Horse Training Log ‎Monday, ‎August ‎22, ‎2016

this is an exercise I do to encourage the horse to lighten up, give to pressure on her nose. A horse's usual response is to push against the pressure. After standing like this for a minute or two, they find out that they can escape from the pressure by dropping their nose a little bit.

The above exercise encourages the horse to lighten up from the pressure applied by the bit or bosal.  A horse’s usual response to pressure is to push against the pressure. After standing like this for a minute or two, they find out that they can escape from the pressure by dropping their nose a little bit. The colt  transfers this learning to when the pressure from the bosal is applied by human hands.

Sophie

With horse training, it is probably a good thing when each day seems the same especially when there is still some potential wild behavior. At least there were no cowboy moments today. As she keeps to this calm behavior there will be less and less of a chance for backsliding.

We walked and trotted down the driveway and out onto the road for a quarter-mile. On the way back we practiced halts, which are working nicely; she stops square and she anticipates my lightest touch. My action for the halt is as follows: first I push my but deeper in the saddle, say “whoa”, and then pull one rein straight back to my stomach. If she doesn’t stop immediately I alternate reins so as not to let her head turn. Often from the halt I turned her back the way we had come turning every other time right or left. She anticipated the cues to stop and responded lightly about 95% of the time. Sometimes on these halts we practiced rein-back, a few times she performed perfectly, sometimes a couple of steps awkwardly, sometimes she froze up and wouldn’t move at all.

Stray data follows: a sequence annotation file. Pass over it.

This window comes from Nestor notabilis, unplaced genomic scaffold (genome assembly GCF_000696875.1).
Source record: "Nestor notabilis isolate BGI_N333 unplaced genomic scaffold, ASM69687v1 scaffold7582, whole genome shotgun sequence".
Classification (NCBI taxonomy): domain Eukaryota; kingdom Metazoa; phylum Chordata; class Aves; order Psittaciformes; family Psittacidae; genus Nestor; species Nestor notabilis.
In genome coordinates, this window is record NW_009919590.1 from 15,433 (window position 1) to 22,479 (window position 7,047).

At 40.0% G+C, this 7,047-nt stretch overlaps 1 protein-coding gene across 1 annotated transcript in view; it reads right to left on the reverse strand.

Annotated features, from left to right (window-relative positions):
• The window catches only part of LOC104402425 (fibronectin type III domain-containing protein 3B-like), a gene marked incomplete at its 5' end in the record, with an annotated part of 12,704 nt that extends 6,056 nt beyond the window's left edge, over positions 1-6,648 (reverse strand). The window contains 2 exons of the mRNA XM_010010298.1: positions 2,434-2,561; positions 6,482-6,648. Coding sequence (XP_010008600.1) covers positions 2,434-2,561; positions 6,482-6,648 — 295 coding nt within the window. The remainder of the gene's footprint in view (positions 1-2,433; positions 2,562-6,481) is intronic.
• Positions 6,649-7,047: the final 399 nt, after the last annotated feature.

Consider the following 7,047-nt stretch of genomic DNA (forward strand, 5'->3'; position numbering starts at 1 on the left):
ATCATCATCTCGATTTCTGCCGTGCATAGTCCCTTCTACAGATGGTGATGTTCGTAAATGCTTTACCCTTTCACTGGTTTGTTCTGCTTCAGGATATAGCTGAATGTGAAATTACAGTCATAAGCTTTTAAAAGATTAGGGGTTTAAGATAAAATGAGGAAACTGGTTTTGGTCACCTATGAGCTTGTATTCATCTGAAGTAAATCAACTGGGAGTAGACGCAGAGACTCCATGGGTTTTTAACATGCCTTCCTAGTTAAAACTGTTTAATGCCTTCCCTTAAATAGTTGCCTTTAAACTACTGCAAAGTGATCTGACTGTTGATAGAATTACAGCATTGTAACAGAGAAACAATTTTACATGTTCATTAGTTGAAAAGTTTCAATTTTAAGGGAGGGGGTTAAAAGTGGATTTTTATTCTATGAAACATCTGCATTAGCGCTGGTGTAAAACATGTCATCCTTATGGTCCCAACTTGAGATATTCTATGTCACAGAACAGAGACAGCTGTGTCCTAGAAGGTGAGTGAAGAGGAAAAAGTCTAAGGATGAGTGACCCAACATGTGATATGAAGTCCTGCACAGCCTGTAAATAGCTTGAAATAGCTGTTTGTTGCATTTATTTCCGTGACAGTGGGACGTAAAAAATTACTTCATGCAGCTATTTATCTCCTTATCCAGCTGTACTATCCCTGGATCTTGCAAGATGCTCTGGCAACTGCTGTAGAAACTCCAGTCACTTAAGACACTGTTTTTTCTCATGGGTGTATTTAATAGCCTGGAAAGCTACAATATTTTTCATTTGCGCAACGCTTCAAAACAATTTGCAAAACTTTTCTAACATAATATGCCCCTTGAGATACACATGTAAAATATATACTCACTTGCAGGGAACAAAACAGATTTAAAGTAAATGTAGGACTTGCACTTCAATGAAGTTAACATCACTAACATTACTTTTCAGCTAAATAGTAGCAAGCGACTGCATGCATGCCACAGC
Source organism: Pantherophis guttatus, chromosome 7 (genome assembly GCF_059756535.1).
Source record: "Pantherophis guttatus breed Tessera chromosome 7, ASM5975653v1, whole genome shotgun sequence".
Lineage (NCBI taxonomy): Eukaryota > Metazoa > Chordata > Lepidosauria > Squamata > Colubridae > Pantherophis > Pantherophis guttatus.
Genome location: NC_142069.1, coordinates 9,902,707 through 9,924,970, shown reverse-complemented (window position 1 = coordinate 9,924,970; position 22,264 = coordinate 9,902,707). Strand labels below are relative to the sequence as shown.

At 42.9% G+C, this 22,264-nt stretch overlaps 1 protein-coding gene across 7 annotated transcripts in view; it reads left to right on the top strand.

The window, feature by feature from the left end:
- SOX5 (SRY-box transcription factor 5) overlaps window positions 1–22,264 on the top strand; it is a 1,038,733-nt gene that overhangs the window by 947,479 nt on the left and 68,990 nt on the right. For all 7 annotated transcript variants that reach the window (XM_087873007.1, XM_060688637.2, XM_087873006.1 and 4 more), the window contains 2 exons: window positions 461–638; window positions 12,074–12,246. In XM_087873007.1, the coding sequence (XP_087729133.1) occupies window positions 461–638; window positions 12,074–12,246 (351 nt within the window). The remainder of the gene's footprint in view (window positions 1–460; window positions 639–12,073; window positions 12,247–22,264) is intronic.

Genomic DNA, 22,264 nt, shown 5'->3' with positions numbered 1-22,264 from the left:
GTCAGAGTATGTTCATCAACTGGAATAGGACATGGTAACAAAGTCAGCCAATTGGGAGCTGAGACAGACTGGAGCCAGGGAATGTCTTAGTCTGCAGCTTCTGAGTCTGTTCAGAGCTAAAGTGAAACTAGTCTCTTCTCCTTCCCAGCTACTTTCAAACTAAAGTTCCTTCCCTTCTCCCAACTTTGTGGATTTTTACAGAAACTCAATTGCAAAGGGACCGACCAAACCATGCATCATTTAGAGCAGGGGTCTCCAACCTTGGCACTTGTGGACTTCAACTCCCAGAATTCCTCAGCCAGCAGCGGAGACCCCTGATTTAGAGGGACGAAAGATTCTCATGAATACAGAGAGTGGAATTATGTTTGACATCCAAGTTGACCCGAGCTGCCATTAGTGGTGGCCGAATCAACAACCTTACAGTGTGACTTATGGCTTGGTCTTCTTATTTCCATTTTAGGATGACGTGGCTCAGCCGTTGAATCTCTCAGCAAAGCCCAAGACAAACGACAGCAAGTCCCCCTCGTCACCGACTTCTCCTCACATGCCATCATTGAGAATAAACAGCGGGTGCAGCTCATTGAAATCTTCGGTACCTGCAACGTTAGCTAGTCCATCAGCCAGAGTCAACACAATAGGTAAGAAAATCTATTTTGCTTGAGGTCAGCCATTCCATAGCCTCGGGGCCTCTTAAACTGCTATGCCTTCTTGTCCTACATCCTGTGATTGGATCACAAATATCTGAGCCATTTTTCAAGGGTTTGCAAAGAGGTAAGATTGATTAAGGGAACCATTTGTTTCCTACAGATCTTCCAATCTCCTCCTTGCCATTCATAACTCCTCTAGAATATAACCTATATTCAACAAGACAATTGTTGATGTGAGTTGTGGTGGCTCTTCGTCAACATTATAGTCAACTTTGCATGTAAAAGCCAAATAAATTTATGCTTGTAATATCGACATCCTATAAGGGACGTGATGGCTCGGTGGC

Double Bridle

Double Bridle

Dawn Treader

Recently I have started riding Dawn Treader with a halfbreed, which is a vaquero curb bit. She only carries it; I do not use it. For my hand cues, I use a light bosal which she wears as well as the bridle. Eventually, I will double rein using both the bosal and the bit. Finally Dawn Treader will graduate to just the bit. At least that’s the current plan. I am attempting to follow the old Californio reinsman methods.

Today we practiced utility movements: opening the gates from on her back, riding the pinwheel and straddling a log while we full pass down the length of the log. She is calm and doing very nicely. I really like these sensitive horses.  No one would know by looking at her today that she has been extremely hot-blooded/emotionally supercharged.

DSCF9915 wc 800Kiwi

I rode her with a snaffle bit. I wanted her to get a feel for it. She was mouthing it and feeling heavy and generally having a hard time paying attention to me. Her mind was on a bit. After a trail ride, I put on the bosal and pretty much went through the same training maneuvers as Dawn Treader. She is definitely not as hot-blooded as Dawn Treader I believe she will be really calm beautiful pleasant horse for someone.

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